Scott

On Feb 12, 2021, at 3:15 PM, Steve Wells <wswells@...> wrote:



Scott,

Here is a new set of felt oilers standing in the wells.

And another with the wires in, ready for the spindle.

What is the serial number of you lathe, I think the “black Plastic”

Comment was my old age…lol that would have to be the fiber washer.

My 10L is a 1968 Tool room and has the fiber washer.

 

www.wswells.com/photos/1968-10L-swells/16.JPG

 

www.wswells.com/photos/1968-10L-swells/19.JPG

 

Steve

 

 

 

From: SouthBendLathe@groups.io <SouthBendLathe@groups.io> On Behalf Of motopreserveshop
Sent: Friday, February 12, 2021 9:55 AM
To: SouthBendLathe@groups.io
Subject: Re: [SouthBendLathe] Warm left/rear bearing

 

Once again, really appreciate all the help. I think I’m on the final leg of my adventure (for now!). Few final questions...

1. The brass capillary tubes are almost spot on .1 proud of the surface, so those look great. 

2. When I removed the spindle the capillary wicks were below the surface by aprox 1/4”. In fact, the top of the wick was almost exactly in line with the hole used to insert the wire for holding. Almost as if the wire was removed and they never popped up after installing the spindle and pulling the wire. This seems bad - and would leave the spindle without direct wick contact. Hoping this may have been part of the binding issue.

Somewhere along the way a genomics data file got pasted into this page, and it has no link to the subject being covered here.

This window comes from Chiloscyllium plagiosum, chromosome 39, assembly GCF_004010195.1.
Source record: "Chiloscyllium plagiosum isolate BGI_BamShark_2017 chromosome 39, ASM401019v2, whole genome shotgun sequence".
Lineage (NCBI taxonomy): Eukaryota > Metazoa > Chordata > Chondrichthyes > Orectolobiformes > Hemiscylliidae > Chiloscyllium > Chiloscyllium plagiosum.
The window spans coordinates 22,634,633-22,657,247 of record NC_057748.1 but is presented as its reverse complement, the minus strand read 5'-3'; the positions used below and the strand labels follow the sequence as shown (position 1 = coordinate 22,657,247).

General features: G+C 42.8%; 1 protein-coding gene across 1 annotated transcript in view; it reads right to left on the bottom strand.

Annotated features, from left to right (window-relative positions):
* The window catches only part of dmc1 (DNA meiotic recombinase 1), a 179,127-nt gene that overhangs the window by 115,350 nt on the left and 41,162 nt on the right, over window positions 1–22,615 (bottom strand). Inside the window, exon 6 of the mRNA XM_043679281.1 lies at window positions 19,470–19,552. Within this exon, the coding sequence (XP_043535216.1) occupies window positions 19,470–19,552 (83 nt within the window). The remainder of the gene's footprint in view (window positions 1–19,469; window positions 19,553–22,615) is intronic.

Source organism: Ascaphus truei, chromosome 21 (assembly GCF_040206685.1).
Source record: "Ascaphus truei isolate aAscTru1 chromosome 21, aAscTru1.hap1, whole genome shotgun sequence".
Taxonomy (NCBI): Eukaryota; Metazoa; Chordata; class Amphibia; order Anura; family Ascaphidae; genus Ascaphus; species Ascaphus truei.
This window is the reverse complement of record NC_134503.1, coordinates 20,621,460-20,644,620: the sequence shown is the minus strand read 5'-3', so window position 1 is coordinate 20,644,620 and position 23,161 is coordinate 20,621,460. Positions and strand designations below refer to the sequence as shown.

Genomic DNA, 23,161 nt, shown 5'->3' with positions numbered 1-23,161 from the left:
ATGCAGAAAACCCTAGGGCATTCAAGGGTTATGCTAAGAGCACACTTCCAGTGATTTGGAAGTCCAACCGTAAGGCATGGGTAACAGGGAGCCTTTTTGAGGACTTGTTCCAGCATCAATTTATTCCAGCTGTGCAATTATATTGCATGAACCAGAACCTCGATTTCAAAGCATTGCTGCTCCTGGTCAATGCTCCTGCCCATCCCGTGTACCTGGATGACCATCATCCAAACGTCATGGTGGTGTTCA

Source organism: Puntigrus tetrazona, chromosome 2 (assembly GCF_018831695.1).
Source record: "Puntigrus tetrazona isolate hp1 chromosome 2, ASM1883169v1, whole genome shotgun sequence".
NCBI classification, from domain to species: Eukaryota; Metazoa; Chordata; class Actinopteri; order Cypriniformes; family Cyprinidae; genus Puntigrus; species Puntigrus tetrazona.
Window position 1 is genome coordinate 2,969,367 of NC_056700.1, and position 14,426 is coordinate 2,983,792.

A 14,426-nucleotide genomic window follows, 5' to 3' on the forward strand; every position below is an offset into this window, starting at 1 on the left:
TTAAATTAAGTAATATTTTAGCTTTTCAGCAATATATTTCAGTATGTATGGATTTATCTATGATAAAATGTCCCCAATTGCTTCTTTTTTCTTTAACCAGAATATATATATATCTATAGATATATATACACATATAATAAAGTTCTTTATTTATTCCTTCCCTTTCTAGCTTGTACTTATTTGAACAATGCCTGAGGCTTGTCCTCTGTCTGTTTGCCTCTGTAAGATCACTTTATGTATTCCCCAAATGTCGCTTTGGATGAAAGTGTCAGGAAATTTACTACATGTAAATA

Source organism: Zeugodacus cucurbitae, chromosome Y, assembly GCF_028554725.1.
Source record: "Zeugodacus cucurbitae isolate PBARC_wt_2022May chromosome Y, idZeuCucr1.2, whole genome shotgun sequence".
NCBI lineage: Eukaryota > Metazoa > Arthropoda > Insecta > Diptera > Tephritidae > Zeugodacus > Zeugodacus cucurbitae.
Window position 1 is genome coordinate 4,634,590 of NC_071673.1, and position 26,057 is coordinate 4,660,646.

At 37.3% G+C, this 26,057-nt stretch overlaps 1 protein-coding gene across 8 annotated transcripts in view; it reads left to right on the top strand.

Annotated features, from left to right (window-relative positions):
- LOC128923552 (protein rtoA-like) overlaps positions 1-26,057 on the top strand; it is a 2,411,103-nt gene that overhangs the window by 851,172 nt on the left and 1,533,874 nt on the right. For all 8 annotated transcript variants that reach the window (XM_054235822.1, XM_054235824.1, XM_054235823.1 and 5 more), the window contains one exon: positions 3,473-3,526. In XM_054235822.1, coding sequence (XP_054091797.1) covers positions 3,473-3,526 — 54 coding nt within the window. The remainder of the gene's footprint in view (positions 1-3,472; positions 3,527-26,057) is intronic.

3. All oil passages now seem to be clear. I hadn’t noticed the breather also intersected the lower passage. Thanks for pointing that out. 

4. The washer that has always been installed on the take-up collar/split nut is not a pinned “fiber washer,” as I always see referenced. It is merely a very thin shim-style steel washer.  I measure it at .0085. Also, my take up nut doesn’t not have a recess for a pin - maybe this spindle is a different vintage than I normally see referenced?  Is this thin washer a problem?

5. I read an old 10L rebuild thread by Steve that mentions a “black plastic flat washer” in the section about adding super lube to the pulley. I couldn’t see one in the thread photos - and I can’t find one anywhere on my headstock/spindle. Can someone tell me where to look, or whether this is another variation for my era lathe (mid-50’s)?

thanks again!

scott


Re: SB 9A project completed

mby852@...
 

On Sat, Feb 13, 2021 at 08:15 AM, Steve Wells wrote:

Mike,

Could you list the serial number for me, please.

 

Steve

 

 

The cabinet came with the lathe. I took it apart and sanded it and primed and painted. I didn't see any brand on it, sorry. I have seen that cabinet before though looking at lathes.

       The top I got at Lowes. 2' x 4'. $18. It was 5/4 thickness. A true 1 1/4 thick.  I was going to make my own but for that price it was a no brainer.  They had about 10 in the rack and the 2 on the bottom were this thickness. The others were 1" thick but were all the same price and labeled as 5/4 also. Somebody screwed up there. I should check and see if they still have the other and I'll get just for the price. Can always use it for something. As I was working on the lathe I would put a couple of coats on a day. I have about 15 coats or more. The top feels like glass. I used minwax wipe on poly.  Maybe overkill  but it feels and looks good.